An M.G. Locost Build
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March 24, 2019
Maker Faire 2019

Okay, we have to post one more entry in this ever-lengthening build log, for a couple of reasons. First of all, our application to the 2019 Bay Area Maker Faire has been accepted, based in part on our tacit agreement with the organizers to promote the event here on our website. So consider yourself promoted. The event takes place at the San Mateo County Fairgrounds on May 17-19, and should be fabulous with or without our participation. As usual we'll be in the area with all of the electric vehicles, staunchly defending our unpopular decision to power the Locost with a conventional gasoline engine.

  Locost ready for Maker Faire
click to enlarge

Our second reason for posting this entry is to inform the public that we managed somehow to complete one of the two remaining tasks on our long-term Locost build that we've been promising to do for the last several years. This task, as you may have already guessed from the pictures below, is painting the bonnet, a.k.a hood. As a consequence of this we had to take a bunch of pictures, which as we've already noted you can see below. As usual we didn't take nearly enough photos of the actual work in progress, so the photos of the completed bonnet will have to do.

The bonnet that's on our Locost now is not the original, but rather a replacement we had to make a couple of years ago when the original flew off on the freeway and got run over by a truck. Not a great day in the storied annals of our Locost ownership. But the replacement bonnet actually turned out a little nicer than the original, except for the color. Being far too impatient to paint the thing and wait for the paint to dry, we temporarily wrapped it in a vinyl film that was close to the same shade of green as the rest of the car.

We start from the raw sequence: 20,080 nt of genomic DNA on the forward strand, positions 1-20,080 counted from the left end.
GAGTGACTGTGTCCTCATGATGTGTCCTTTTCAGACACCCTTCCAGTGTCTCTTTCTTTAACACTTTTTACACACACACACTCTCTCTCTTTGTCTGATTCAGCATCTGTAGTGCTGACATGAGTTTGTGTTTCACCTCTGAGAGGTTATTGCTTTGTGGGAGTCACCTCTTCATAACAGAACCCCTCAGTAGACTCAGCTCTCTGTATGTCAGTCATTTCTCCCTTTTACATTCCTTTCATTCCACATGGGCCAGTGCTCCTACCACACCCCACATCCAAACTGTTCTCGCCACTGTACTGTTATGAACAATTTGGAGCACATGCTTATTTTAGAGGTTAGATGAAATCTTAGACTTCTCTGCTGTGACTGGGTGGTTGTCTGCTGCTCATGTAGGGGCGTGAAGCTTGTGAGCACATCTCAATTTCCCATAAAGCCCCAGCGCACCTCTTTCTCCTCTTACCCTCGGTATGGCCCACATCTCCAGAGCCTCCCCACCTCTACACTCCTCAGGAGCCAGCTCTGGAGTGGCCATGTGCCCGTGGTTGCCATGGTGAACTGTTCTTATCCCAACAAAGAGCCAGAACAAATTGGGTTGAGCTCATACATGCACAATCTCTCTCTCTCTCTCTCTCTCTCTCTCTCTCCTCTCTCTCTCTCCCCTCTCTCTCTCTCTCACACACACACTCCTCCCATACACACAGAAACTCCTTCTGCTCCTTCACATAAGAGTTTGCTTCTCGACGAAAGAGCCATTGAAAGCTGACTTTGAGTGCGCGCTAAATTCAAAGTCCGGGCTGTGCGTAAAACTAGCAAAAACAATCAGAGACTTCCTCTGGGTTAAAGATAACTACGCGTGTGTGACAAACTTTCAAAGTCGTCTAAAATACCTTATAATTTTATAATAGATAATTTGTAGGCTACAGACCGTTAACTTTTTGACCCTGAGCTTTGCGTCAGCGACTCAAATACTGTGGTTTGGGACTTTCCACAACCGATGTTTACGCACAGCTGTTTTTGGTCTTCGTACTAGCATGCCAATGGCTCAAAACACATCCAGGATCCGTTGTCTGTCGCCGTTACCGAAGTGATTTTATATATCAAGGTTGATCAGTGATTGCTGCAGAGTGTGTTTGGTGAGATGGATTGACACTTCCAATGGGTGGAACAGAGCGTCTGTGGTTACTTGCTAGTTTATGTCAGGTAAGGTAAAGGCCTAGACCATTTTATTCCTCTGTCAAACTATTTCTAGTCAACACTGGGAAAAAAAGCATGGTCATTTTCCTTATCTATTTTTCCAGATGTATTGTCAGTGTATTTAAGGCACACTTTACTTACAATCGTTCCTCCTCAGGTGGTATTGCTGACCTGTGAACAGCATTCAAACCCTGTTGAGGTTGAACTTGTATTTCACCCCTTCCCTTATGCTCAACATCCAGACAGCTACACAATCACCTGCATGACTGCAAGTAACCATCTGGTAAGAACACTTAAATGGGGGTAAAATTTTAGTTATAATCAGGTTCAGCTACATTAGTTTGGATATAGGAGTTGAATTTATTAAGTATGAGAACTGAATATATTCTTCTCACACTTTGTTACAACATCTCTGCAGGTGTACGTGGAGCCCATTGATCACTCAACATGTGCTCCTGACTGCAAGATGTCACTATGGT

Old vinyl not quite the right color  
click to enlarge

The bonnet, however, not being a horseshoe or a hand grenade, was not happy with close. Although few people seem to have noticed the minor color difference over the past two years, it's only because they didn't get a good look at the car. We, on the other hand, see it every day. Not only was the vinyl the wrong shade of green, we could never get it to shine properly. The surface was smooth enough, and sort of reflective, but never glossy, not even after layers and layers of paste wax. It didn't help that the vinyl also got a little torn up over the years.

So we've had the bonnet on our list of Locost upgrades for a long time, along with the brakes, exhaust, and seat covers. The first two of these--brakes and exhaust--were sort of forced on us. We could've held off doing those indefinitely, if the brakes hadn't failed completely and the exhaust hadn't fallen off in the middle of the street one day. Those two we had to fix. The bonnet, on the other hand, ugly as it might've been, was doing just fine. We had absolutely no reason to paint it, and if we think back on it now, we don't have a clue why we did.

  Primer not quite the right color either
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It might've been curiosity. Just to see how easy it would be to peel off the vinyl. As it happened, not so easy. The glue on that stuff is amazing. Unfortunately, once we had a corner of the bonnet peeled away we were committed. It's not like we had a bunch of other things to do, but getting rid of the old vinyl took forever. After several days of chipping away at the green film with our fingernails, we finally got the whole bonnet back to bare aluminum. We then roughed up the surface with 320-grit sandpaper and sprayed on the first coat of Rustoleum gray automotive primer.